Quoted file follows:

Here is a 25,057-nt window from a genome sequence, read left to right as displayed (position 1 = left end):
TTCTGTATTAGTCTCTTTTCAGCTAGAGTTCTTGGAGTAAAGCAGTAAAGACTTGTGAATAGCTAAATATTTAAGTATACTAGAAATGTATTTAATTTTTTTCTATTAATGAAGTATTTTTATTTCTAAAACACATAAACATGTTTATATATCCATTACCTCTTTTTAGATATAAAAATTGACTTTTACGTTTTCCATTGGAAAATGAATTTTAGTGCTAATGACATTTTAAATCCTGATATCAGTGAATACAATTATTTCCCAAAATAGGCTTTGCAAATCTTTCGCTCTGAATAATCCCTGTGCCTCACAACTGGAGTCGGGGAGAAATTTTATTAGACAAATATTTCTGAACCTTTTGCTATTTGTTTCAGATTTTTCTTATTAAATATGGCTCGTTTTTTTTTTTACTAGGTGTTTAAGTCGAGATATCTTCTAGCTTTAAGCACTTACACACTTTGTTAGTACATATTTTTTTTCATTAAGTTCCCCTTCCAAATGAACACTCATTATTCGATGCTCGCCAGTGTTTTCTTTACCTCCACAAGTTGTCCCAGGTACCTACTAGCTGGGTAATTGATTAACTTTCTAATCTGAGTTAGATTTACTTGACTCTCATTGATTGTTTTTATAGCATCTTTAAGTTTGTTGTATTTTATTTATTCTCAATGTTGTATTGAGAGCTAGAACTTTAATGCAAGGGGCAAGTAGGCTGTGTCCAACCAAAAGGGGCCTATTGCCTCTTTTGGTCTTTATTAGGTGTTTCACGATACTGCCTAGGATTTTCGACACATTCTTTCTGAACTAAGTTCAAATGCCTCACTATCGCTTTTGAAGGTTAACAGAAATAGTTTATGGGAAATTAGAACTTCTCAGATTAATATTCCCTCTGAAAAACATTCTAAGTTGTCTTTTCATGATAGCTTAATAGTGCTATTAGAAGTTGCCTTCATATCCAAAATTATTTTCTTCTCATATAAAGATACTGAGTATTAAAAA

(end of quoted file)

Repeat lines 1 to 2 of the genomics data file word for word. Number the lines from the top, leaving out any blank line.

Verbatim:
Here is a 25,057-nt window from a genome sequence, read left to right as displayed (position 1 = left end):
TTCTGTATTAGTCTCTTTTCAGCTAGAGTTCTTGGAGTAAAGCAGTAAAGACTTGTGAATAGCTAAATATTTAAGTATACTAGAAATGTATTTAATTTTTTTCTATTAATGAAGTATTTTTATTTCTAAAACACATAAACATGTTTATATATCCATTACCTCTTTTTAGATATAAAAATTGACTTTTACGTTTTCCATTGGAAAATGAATTTTAGTGCTAATGACATTTTAAATCCTGATATCAGTGAATACAATTATTTCCCAAAATAGGCTTTGCAAATCTTTCGCTCTGAATAATCCCTGTGCCTCACAACTGGAGTCGGGGAGAAATTTTATTAGACAAATATTTCTGAACCTTTTGCTATTTGTTTCAGATTTTTCTTATTAAATATGGCTCGTTTTTTTTTTTACTAGGTGTTTAAGTCGAGATATCTTCTAGCTTTAAGCACTTACACACTTTGTTAGTACATATTTTTTTTCATTAAGTTCCCCTTCCAAATGAACACTCATTATTCGATGCTCGCCAGTGTTTTCTTTACCTCCACAAGTTGTCCCAGGTACCTACTAGCTGGGTAATTGATTAACTTTCTAATCTGAGTTAGATTTACTTGACTCTCATTGATTGTTTTTATAGCATCTTTAAGTTTGTTGTATTTTATTTATTCTCAATGTTGTATTGAGAGCTAGAACTTTAATGCAAGGGGCAAGTAGGCTGTGTCCAACCAAAAGGGGCCTATTGCCTCTTTTGGTCTTTATTAGGTGTTTCACGATACTGCCTAGGATTTTCGACACATTCTTTCTGAACTAAGTTCAAATGCCTCACTATCGCTTTTGAAGGTTAACAGAAATAGTTTATGGGAAATTAGAACTTCTCAGATTAATATTCCCTCTGAAAAACATTCTAAGTTGTCTTTTCATGATAGCTTAATAGTGCTATTAGAAGTTGCCTTCATATCCAAAATTATTTTCTTCTCATATAAAGATACTGAGTATTAAAAA